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Jill Headford

Posted 10 October 2014
by Jill Headford

Prevention is better than cure (or a large legal bill)

Yet another tale of horse buying woe in the Horse & Hound this week.  It tells how two antagonists have battled through the courts ending up with one of them being ordered to pay the other around £70k.  And this was over a horse bought for just £9,700.  There appears to have been arguments over various aspects of the deal, at least some of which would have been avoided if they had signed a contract of sale.

An interesting feature of the case was whether the seller was entitled to take the passport details at face value or should have checked that they were correct, presumably by checking the microchip and/or having a DNA test.  In this case they were not – the passport apparently named the wrong sire!  The court said that the seller had no reason to know of the error and had no obligation to check.  On slightly different facts the outcome could have been very different.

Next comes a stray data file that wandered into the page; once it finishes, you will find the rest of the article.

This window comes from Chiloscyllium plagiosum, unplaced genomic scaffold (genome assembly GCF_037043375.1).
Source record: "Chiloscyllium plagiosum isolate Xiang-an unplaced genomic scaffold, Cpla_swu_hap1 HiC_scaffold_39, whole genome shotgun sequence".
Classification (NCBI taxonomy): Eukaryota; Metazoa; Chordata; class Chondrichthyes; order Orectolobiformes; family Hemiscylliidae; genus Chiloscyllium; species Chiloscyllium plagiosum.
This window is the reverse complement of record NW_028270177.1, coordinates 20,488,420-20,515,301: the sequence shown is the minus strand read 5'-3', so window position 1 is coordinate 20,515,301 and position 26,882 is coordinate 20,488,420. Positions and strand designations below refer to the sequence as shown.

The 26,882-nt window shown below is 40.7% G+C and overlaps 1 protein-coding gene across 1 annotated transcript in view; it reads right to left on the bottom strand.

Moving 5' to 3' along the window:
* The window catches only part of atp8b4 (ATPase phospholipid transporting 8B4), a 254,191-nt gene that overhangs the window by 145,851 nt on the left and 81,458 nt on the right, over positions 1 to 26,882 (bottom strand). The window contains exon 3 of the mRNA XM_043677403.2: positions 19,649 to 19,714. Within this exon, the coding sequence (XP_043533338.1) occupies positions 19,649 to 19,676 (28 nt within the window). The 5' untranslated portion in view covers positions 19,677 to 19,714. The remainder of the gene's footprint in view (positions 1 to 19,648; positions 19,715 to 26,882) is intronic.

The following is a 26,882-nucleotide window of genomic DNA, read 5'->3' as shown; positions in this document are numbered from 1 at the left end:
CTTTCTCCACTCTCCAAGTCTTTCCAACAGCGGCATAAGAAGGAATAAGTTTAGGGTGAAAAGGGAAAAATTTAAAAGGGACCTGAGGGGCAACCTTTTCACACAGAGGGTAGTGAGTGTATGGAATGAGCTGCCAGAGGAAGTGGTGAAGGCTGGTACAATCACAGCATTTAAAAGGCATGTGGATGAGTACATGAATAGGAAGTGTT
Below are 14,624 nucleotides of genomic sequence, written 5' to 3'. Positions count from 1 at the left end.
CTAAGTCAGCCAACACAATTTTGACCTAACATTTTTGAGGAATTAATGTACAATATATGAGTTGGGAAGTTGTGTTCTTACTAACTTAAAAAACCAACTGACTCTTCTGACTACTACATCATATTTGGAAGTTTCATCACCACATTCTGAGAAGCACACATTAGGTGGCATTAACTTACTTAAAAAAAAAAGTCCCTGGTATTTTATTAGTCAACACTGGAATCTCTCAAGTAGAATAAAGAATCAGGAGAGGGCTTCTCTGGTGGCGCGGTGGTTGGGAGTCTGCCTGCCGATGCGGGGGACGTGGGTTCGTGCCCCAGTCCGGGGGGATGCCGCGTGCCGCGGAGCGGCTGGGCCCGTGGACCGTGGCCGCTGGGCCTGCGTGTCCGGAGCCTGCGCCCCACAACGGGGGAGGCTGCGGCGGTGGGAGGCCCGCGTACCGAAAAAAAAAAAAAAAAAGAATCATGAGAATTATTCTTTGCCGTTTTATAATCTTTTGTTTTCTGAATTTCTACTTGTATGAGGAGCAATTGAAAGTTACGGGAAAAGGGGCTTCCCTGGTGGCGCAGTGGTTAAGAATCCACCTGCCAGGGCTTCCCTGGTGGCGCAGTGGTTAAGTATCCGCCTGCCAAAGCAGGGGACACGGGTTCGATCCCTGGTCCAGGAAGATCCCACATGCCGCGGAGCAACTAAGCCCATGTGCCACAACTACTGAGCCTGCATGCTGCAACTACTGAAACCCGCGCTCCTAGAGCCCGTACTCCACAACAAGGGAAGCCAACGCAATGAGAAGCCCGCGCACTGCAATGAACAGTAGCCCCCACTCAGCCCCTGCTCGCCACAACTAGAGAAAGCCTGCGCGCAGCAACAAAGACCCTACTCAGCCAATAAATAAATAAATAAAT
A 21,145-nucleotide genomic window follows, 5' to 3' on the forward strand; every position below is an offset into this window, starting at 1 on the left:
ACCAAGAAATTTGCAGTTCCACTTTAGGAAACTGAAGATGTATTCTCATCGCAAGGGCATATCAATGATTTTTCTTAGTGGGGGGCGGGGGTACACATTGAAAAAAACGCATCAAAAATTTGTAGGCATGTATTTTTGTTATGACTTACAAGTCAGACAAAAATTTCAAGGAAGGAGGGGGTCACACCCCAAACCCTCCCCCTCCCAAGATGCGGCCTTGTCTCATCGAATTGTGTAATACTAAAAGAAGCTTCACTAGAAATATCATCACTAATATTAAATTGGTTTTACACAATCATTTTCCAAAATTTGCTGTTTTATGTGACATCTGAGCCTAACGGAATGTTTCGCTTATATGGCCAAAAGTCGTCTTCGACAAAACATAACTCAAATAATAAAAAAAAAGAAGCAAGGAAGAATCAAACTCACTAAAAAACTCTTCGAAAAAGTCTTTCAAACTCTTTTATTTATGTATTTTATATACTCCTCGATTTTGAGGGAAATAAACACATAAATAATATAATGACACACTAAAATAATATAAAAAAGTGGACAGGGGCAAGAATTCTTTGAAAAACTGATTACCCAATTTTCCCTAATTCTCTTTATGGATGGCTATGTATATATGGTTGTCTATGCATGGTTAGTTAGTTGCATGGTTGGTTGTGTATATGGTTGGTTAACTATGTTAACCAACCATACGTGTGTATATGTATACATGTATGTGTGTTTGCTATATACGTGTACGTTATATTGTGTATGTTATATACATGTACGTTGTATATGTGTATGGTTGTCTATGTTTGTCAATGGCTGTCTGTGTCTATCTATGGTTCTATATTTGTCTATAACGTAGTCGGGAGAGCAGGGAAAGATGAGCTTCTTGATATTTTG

The moral of the story? Don’t leave simple points to be decided at vast expense in court – if you sell horses make sure you have a clear contract of sale.  The cost is negligible in comparison.

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About the author

Jill Headford

Jill Headford

Partner and Solicitor

A partner in the firm since 1994 and an experienced Court and Tribunal advocate, Jill specialises in resolving disputes and is a member of the Property Litigation Association